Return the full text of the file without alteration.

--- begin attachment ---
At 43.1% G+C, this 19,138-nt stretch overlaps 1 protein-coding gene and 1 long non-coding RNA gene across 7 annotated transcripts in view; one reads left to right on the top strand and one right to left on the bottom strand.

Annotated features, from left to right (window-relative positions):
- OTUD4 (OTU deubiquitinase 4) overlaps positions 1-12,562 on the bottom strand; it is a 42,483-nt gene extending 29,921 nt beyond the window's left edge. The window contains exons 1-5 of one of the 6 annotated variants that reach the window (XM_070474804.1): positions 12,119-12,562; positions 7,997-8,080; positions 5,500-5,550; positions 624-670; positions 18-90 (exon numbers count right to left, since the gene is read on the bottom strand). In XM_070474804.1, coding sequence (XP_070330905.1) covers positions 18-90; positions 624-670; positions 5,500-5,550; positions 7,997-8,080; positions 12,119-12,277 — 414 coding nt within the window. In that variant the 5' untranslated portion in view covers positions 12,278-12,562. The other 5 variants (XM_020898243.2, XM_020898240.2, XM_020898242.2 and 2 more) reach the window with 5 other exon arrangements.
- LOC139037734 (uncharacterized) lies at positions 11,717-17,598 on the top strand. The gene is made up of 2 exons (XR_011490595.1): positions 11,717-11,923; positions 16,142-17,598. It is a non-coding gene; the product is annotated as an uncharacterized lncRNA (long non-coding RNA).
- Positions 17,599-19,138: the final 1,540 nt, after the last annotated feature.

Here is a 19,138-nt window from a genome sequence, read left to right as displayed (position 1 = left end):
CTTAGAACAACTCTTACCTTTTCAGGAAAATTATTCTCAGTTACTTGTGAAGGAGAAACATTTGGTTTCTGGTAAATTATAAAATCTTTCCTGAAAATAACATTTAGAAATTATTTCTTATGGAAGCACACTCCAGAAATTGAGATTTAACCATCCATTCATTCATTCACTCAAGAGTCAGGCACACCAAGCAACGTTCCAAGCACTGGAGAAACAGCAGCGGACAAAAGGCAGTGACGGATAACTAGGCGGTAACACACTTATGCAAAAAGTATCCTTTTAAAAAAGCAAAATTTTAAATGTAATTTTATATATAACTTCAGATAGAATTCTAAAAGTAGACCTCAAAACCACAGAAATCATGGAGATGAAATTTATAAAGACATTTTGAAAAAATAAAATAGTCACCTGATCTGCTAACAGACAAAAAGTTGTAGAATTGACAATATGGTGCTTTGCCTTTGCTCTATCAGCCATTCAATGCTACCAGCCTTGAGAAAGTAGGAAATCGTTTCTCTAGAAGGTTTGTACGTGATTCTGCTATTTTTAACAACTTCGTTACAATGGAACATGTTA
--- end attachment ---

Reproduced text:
At 43.1% G+C, this 19,138-nt stretch overlaps 1 protein-coding gene and 1 long non-coding RNA gene across 7 annotated transcripts in view; one reads left to right on the top strand and one right to left on the bottom strand.

Annotated features, from left to right (window-relative positions):
- OTUD4 (OTU deubiquitinase 4) overlaps positions 1-12,562 on the bottom strand; it is a 42,483-nt gene extending 29,921 nt beyond the window's left edge. The window contains exons 1-5 of one of the 6 annotated variants that reach the window (XM_070474804.1): positions 12,119-12,562; positions 7,997-8,080; positions 5,500-5,550; positions 624-670; positions 18-90 (exon numbers count right to left, since the gene is read on the bottom strand). In XM_070474804.1, coding sequence (XP_070330905.1) covers positions 18-90; positions 624-670; positions 5,500-5,550; positions 7,997-8,080; positions 12,119-12,277 — 414 coding nt within the window. In that variant the 5' untranslated portion in view covers positions 12,278-12,562. The other 5 variants (XM_020898243.2, XM_020898240.2, XM_020898242.2 and 2 more) reach the window with 5 other exon arrangements.
- LOC139037734 (uncharacterized) lies at positions 11,717-17,598 on the top strand. The gene is made up of 2 exons (XR_011490595.1): positions 11,717-11,923; positions 16,142-17,598. It is a non-coding gene; the product is annotated as an uncharacterized lncRNA (long non-coding RNA).
- Positions 17,599-19,138: the final 1,540 nt, after the last annotated feature.

Here is a 19,138-nt window from a genome sequence, read left to right as displayed (position 1 = left end):
CTTAGAACAACTCTTACCTTTTCAGGAAAATTATTCTCAGTTACTTGTGAAGGAGAAACATTTGGTTTCTGGTAAATTATAAAATCTTTCCTGAAAATAACATTTAGAAATTATTTCTTATGGAAGCACACTCCAGAAATTGAGATTTAACCATCCATTCATTCATTCACTCAAGAGTCAGGCACACCAAGCAACGTTCCAAGCACTGGAGAAACAGCAGCGGACAAAAGGCAGTGACGGATAACTAGGCGGTAACACACTTATGCAAAAAGTATCCTTTTAAAAAAGCAAAATTTTAAATGTAATTTTATATATAACTTCAGATAGAATTCTAAAAGTAGACCTCAAAACCACAGAAATCATGGAGATGAAATTTATAAAGACATTTTGAAAAAATAAAATAGTCACCTGATCTGCTAACAGACAAAAAGTTGTAGAATTGACAATATGGTGCTTTGCCTTTGCTCTATCAGCCATTCAATGCTACCAGCCTTGAGAAAGTAGGAAATCGTTTCTCTAGAAGGTTTGTACGTGATTCTGCTATTTTTAACAACTTCGTTACAATGGAACATGTTA